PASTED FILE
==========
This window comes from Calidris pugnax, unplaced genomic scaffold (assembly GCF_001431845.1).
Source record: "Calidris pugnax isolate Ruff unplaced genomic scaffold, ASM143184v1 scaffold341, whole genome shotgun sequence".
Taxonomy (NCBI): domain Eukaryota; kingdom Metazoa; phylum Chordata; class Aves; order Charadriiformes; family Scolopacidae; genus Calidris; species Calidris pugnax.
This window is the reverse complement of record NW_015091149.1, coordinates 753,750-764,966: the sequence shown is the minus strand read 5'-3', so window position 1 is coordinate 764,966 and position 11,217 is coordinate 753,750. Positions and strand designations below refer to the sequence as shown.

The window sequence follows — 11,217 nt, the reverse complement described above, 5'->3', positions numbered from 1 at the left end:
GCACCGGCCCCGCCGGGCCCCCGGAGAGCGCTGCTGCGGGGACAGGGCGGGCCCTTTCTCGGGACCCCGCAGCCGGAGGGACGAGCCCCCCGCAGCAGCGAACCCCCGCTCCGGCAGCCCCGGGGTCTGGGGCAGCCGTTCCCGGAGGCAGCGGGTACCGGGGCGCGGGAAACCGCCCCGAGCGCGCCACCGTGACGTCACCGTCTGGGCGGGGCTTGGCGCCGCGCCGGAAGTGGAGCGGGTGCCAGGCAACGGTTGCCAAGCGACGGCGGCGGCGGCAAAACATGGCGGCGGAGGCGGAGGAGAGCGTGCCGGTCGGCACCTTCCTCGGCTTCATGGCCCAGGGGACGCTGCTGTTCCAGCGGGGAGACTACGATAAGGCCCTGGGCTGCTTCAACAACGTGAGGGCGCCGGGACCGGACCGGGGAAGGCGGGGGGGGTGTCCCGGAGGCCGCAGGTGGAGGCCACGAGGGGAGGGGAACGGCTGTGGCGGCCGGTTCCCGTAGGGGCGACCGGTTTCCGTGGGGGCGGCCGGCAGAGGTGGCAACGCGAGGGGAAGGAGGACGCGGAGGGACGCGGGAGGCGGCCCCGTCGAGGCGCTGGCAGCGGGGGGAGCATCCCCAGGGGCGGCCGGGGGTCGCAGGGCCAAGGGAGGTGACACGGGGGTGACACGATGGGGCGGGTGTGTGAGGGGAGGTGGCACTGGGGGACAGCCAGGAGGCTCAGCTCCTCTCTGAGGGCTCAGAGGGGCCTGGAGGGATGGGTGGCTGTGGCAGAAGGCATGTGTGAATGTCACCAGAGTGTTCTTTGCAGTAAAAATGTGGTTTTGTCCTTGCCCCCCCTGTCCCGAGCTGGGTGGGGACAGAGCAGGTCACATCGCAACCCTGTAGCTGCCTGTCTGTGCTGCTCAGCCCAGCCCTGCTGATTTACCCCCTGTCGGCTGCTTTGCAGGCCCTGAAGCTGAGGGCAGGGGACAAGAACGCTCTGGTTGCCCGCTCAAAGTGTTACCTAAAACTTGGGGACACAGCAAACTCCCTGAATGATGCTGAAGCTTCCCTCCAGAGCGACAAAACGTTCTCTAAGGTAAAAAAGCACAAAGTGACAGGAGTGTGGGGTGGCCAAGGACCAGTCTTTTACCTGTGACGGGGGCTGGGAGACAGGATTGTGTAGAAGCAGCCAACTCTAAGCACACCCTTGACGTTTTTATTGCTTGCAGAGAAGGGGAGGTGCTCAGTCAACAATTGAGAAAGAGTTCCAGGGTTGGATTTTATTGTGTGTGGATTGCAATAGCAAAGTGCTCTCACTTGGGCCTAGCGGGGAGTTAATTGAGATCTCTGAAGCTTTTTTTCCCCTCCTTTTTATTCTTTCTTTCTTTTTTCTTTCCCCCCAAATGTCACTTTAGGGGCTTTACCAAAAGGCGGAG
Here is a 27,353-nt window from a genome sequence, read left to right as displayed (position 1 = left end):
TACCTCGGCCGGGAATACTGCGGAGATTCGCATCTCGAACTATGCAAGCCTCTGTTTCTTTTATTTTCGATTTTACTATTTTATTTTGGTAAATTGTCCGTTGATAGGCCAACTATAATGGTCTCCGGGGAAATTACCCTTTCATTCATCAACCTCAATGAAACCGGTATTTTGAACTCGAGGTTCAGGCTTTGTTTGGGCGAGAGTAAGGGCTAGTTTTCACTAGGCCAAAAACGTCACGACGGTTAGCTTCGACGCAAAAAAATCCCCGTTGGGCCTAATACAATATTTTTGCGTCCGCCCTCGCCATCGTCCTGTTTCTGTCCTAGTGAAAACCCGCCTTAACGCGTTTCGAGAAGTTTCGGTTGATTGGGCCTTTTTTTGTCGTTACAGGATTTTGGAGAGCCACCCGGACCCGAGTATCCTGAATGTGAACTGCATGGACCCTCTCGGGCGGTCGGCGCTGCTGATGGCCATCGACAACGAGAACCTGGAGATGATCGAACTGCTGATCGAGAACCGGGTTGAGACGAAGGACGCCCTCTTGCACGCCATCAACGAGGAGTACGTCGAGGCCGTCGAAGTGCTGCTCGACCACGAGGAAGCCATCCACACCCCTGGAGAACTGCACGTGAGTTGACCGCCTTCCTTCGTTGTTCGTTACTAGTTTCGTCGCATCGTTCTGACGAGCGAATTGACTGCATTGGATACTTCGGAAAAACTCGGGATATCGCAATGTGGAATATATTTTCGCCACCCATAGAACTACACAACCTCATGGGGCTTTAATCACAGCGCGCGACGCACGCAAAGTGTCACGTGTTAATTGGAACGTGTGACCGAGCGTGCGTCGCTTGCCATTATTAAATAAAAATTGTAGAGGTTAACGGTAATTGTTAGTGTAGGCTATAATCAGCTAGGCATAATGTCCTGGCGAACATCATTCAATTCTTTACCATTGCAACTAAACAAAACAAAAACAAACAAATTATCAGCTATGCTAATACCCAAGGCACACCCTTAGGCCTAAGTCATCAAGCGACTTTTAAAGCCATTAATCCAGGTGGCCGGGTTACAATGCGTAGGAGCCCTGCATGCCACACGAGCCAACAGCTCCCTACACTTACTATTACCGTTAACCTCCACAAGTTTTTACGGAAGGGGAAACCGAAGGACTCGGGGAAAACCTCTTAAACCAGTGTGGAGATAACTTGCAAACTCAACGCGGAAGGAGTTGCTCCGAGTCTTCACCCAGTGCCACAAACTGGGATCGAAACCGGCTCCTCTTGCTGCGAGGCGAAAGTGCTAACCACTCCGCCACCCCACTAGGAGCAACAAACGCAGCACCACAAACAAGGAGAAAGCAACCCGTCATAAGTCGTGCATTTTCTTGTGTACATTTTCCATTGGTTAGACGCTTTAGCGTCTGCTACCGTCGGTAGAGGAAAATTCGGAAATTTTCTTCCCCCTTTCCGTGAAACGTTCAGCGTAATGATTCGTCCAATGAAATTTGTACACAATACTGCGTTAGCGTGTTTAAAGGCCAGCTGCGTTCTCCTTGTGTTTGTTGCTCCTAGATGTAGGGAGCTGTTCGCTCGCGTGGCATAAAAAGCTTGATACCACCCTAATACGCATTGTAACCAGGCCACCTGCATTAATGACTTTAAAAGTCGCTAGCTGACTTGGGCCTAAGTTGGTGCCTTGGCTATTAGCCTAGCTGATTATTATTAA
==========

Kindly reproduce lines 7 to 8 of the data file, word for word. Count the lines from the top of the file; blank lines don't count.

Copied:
Here is a 27,353-nt window from a genome sequence, read left to right as displayed (position 1 = left end):
TACCTCGGCCGGGAATACTGCGGAGATTCGCATCTCGAACTATGCAAGCCTCTGTTTCTTTTATTTTCGATTTTACTATTTTATTTTGGTAAATTGTCCGTTGATAGGCCAACTATAATGGTCTCCGGGGAAATTACCCTTTCATTCATCAACCTCAATGAAACCGGTATTTTGAACTCGAGGTTCAGGCTTTGTTTGGGCGAGAGTAAGGGCTAGTTTTCACTAGGCCAAAAACGTCACGACGGTTAGCTTCGACGCAAAAAAATCCCCGTTGGGCCTAATACAATATTTTTGCGTCCGCCCTCGCCATCGTCCTGTTTCTGTCCTAGTGAAAACCCGCCTTAACGCGTTTCGAGAAGTTTCGGTTGATTGGGCCTTTTTTTGTCGTTACAGGATTTTGGAGAGCCACCCGGACCCGAGTATCCTGAATGTGAACTGCATGGACCCTCTCGGGCGGTCGGCGCTGCTGATGGCCATCGACAACGAGAACCTGGAGATGATCGAACTGCTGATCGAGAACCGGGTTGAGACGAAGGACGCCCTCTTGCACGCCATCAACGAGGAGTACGTCGAGGCCGTCGAAGTGCTGCTCGACCACGAGGAAGCCATCCACACCCCTGGAGAACTGCACGTGAGTTGACCGCCTTCCTTCGTTGTTCGTTACTAGTTTCGTCGCATCGTTCTGACGAGCGAATTGACTGCATTGGATACTTCGGAAAAACTCGGGATATCGCAATGTGGAATATATTTTCGCCACCCATAGAACTACACAACCTCATGGGGCTTTAATCACAGCGCGCGACGCACGCAAAGTGTCACGTGTTAATTGGAACGTGTGACCGAGCGTGCGTCGCTTGCCATTATTAAATAAAAATTGTAGAGGTTAACGGTAATTGTTAGTGTAGGCTATAATCAGCTAGGCATAATGTCCTGGCGAACATCATTCAATTCTTTACCATTGCAACTAAACAAAACAAAAACAAACAAATTATCAGCTATGCTAATACCCAAGGCACACCCTTAGGCCTAAGTCATCAAGCGACTTTTAAAGCCATTAATCCAGGTGGCCGGGTTACAATGCGTAGGAGCCCTGCATGCCACACGAGCCAACAGCTCCCTACACTTACTATTACCGTTAACCTCCACAAGTTTTTACGGAAGGGGAAACCGAAGGACTCGGGGAAAACCTCTTAAACCAGTGTGGAGATAACTTGCAAACTCAACGCGGAAGGAGTTGCTCCGAGTCTTCACCCAGTGCCACAAACTGGGATCGAAACCGGCTCCTCTTGCTGCGAGGCGAAAGTGCTAACCACTCCGCCACCCCACTAGGAGCAACAAACGCAGCACCACAAACAAGGAGAAAGCAACCCGTCATAAGTCGTGCATTTTCTTGTGTACATTTTCCATTGGTTAGACGCTTTAGCGTCTGCTACCGTCGGTAGAGGAAAATTCGGAAATTTTCTTCCCCCTTTCCGTGAAACGTTCAGCGTAATGATTCGTCCAATGAAATTTGTACACAATACTGCGTTAGCGTGTTTAAAGGCCAGCTGCGTTCTCCTTGTGTTTGTTGCTCCTAGATGTAGGGAGCTGTTCGCTCGCGTGGCATAAAAAGCTTGATACCACCCTAATACGCATTGTAACCAGGCCACCTGCATTAATGACTTTAAAAGTCGCTAGCTGACTTGGGCCTAAGTTGGTGCCTTGGCTATTAGCCTAGCTGATTATTATTAA